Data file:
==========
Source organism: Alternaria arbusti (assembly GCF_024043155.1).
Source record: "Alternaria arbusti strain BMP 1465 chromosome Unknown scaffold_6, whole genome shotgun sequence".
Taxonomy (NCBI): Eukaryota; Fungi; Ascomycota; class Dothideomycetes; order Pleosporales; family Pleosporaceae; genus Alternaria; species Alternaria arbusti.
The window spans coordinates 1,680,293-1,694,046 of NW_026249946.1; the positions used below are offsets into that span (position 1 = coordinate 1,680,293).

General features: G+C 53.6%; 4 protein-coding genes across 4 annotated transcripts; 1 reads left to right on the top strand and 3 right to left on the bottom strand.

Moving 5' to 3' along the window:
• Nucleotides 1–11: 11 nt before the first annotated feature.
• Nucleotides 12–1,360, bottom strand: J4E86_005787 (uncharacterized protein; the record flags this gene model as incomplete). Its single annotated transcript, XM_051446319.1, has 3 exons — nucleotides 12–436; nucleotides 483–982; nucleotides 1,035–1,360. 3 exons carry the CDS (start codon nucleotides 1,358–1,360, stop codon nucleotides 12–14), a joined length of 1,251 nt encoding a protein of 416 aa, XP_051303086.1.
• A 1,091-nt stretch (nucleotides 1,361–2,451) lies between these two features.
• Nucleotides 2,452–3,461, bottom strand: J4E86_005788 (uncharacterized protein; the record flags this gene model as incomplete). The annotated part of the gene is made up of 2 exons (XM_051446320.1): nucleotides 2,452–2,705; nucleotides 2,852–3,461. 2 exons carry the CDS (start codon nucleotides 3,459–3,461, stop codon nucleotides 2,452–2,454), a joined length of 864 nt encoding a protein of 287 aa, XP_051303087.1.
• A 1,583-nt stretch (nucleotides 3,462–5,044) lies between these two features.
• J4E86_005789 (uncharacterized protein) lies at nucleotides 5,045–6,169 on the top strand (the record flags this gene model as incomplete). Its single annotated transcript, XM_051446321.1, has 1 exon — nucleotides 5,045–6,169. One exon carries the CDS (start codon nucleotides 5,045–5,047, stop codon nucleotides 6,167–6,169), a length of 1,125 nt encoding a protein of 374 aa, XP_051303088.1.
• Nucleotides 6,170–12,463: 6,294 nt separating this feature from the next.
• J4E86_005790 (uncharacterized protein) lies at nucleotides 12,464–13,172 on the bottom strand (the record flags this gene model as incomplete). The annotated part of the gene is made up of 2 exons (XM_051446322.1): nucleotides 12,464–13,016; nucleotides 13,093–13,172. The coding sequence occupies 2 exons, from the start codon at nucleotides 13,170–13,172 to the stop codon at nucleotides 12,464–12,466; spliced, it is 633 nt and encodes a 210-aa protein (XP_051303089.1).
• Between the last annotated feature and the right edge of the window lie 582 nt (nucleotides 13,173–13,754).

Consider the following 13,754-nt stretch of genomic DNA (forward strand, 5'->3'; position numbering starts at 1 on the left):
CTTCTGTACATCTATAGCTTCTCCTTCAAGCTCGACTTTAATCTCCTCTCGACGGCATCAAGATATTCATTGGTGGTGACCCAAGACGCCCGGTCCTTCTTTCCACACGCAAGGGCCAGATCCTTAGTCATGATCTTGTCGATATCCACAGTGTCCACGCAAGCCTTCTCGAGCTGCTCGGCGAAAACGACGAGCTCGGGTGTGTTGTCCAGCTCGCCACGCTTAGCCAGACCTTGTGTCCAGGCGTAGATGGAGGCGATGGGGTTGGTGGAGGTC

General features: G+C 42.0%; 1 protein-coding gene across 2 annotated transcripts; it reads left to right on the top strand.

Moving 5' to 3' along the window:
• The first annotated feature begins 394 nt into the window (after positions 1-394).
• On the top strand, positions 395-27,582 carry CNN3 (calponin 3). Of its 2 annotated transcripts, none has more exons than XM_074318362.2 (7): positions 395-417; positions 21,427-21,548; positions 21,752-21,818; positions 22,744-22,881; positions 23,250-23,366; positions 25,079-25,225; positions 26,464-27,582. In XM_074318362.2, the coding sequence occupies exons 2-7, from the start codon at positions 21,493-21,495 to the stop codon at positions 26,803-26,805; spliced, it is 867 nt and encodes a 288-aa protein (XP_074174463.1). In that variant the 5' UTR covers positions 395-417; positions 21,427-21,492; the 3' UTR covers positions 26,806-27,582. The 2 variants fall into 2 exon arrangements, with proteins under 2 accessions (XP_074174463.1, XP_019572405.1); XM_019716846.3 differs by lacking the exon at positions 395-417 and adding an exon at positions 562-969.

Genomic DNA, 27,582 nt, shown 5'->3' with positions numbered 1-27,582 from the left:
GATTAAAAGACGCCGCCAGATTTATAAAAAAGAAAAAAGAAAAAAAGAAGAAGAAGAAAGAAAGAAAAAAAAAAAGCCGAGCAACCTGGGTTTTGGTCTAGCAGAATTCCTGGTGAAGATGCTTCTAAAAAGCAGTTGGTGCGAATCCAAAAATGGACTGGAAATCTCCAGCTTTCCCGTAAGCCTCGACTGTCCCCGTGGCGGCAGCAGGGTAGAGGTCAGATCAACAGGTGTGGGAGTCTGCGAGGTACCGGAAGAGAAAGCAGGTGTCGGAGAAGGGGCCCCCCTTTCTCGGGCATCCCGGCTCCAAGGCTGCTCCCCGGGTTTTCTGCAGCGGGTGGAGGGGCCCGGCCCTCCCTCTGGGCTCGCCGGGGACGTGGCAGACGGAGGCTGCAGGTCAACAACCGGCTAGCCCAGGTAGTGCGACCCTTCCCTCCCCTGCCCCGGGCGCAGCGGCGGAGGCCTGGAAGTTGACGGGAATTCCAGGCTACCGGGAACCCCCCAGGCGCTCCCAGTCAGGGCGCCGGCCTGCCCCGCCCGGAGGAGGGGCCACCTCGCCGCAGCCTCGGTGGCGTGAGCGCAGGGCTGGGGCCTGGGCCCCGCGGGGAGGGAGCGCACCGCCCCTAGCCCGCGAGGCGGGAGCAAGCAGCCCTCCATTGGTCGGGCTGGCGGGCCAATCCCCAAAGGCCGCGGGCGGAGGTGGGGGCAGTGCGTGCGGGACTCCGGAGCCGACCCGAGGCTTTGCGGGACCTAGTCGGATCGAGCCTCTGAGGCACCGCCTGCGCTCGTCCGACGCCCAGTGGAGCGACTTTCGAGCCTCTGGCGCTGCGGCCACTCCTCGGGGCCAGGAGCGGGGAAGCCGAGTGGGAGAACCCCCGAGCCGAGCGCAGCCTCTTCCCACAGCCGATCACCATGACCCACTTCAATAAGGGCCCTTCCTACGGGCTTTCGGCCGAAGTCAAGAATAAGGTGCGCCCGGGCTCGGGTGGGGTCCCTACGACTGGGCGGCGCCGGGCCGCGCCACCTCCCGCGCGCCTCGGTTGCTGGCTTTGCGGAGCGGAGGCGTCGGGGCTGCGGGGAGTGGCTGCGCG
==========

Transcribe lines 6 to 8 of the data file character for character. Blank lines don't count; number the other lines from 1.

Moving 5' to 3' along the window:
• Nucleotides 1–11: 11 nt before the first annotated feature.
• Nucleotides 12–1,360, bottom strand: J4E86_005787 (uncharacterized protein; the record flags this gene model as incomplete). Its single annotated transcript, XM_051446319.1, has 3 exons — nucleotides 12–436; nucleotides 483–982; nucleotides 1,035–1,360. 3 exons carry the CDS (start codon nucleotides 1,358–1,360, stop codon nucleotides 12–14), a joined length of 1,251 nt encoding a protein of 416 aa, XP_051303086.1.